GOP Retreats From Greenbrier, to Philadelphia

Members Choose Closer Site for Annual Gathering

Posted January 21, 2004 at 4:56pm

House and Senate Republicans’ traditional weekend in the country has been replaced this year with a trip up Interstate 95, as GOP lawmakers will head to downtown Philadelphia next week for their annual retreat.

The gathering, scheduled to take place Jan. 29-31 at the Loews Hotel in the heart of the City of Brotherly Love, will be themed “The Congress of Tomorrow.”

Retreats typically take place at resorts such as West Virginia’s Greenbrier and Pennsylvania’s Nemacolin, but this year’s confab has been slated for Philadelphia, according to Republican sources, partly because some Members were unhappy about taking the six- or seven-hour train ride to the Greenbrier.

While some other facilities are situated closer to Washington, none was deemed to be large enough to accommodate the combination of House and Senate Republicans.

Entertainment during the retreat will be provided by country music singer Sara Evans and comedian Dennis Miller, who has been meeting recently with top Republicans in advance of launching his new television show on CNBC.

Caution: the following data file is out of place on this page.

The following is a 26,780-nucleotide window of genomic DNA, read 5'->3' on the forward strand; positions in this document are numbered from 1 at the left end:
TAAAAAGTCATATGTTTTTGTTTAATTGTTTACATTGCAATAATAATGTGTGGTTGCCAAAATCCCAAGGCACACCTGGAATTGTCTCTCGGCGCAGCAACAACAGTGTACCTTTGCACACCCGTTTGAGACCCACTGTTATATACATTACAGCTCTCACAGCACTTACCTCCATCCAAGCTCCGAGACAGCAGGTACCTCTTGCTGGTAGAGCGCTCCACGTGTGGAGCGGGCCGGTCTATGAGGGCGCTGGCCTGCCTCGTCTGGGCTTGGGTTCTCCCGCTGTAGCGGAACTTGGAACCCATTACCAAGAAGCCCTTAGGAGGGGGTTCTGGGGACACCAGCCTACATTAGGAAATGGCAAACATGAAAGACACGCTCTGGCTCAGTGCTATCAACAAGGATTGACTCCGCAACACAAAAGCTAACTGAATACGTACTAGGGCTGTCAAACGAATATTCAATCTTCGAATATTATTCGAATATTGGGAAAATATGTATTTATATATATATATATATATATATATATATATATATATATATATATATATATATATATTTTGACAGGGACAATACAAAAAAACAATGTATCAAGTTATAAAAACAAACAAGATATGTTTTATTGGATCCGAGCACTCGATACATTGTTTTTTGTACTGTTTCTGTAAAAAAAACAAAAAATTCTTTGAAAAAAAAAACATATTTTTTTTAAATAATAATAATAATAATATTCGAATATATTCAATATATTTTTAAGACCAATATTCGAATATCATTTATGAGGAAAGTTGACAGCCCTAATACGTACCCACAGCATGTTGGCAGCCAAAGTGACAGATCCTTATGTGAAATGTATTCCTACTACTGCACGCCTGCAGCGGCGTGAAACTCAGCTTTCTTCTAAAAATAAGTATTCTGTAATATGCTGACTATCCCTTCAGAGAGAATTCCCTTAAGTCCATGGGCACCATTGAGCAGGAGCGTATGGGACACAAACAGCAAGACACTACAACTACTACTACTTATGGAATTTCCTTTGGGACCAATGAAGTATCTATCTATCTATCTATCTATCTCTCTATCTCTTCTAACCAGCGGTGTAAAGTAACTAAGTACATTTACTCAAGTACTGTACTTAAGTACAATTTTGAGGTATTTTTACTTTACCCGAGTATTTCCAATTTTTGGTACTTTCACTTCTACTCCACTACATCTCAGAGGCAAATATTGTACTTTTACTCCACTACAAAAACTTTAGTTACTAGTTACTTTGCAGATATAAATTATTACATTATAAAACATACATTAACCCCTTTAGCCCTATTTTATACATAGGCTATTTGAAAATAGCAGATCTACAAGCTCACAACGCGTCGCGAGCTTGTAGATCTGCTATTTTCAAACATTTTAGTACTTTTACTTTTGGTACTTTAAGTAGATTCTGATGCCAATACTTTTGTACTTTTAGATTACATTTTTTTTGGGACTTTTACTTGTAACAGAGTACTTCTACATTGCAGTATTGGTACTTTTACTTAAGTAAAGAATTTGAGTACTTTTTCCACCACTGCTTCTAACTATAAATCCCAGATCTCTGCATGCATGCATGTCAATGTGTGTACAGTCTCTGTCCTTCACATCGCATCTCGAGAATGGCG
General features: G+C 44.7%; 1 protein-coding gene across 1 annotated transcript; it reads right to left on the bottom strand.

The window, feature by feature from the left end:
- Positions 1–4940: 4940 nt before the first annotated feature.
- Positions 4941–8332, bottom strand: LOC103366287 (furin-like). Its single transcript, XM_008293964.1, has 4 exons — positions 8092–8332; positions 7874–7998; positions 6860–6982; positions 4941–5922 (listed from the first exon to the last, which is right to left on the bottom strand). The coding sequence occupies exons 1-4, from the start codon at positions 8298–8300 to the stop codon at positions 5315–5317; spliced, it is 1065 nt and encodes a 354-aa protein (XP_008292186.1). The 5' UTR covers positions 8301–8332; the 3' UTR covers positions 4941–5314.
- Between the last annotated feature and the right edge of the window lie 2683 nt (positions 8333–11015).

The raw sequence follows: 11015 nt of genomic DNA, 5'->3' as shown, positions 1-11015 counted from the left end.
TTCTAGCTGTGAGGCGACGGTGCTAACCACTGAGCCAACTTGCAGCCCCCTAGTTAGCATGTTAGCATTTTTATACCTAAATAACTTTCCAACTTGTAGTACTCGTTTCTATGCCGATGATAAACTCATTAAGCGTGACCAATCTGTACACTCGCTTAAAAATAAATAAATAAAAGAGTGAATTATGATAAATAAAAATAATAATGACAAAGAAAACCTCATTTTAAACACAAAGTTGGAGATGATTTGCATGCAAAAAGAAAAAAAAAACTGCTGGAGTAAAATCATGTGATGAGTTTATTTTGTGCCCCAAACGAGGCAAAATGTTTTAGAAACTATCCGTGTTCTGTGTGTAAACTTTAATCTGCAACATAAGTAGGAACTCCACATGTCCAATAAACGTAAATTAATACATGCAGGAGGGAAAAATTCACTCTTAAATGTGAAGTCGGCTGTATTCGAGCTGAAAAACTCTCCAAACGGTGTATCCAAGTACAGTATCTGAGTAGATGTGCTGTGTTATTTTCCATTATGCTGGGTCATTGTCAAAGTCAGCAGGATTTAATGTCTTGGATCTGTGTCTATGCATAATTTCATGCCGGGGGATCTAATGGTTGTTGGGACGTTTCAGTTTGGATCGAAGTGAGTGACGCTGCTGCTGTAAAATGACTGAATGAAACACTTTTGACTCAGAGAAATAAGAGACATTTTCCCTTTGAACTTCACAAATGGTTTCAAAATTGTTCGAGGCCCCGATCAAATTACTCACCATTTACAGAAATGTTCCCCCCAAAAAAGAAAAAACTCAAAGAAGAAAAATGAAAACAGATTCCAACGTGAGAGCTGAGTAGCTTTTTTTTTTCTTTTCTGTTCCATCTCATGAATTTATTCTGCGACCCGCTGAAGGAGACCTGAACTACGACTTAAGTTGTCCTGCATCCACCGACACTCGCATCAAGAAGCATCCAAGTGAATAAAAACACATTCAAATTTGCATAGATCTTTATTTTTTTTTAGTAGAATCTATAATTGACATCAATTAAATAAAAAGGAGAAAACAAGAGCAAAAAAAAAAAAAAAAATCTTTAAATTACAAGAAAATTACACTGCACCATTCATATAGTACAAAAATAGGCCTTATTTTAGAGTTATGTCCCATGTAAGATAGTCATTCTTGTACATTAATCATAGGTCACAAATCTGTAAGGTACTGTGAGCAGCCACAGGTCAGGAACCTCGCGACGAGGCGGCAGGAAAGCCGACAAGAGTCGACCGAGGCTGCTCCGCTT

Also on tap for Members is a video produced by the House Republican Conference featuring clips of GOP lawmakers touting the party’s legislative achievements on television.

In honor of the host city, the video will be set to music from “Rocky,” the boxing movie set in Philadelphia.

But the trip won’t just be fun and games. House and Senate Republicans will have some joint events and will then separate for breakout sessions on various policy issues. Representatives from the Bush administration will be on hand to lay out the White House’s legislative priorities. The Bush- Cheney ’04 campaign is likely to send emissaries as well.

Also on the political front, the National Republican Congressional Committee and National Republican Senatorial Committee will brief lawmakers on the electoral map, while a handful of GOP pollsters will talk about the party’s standing with the public.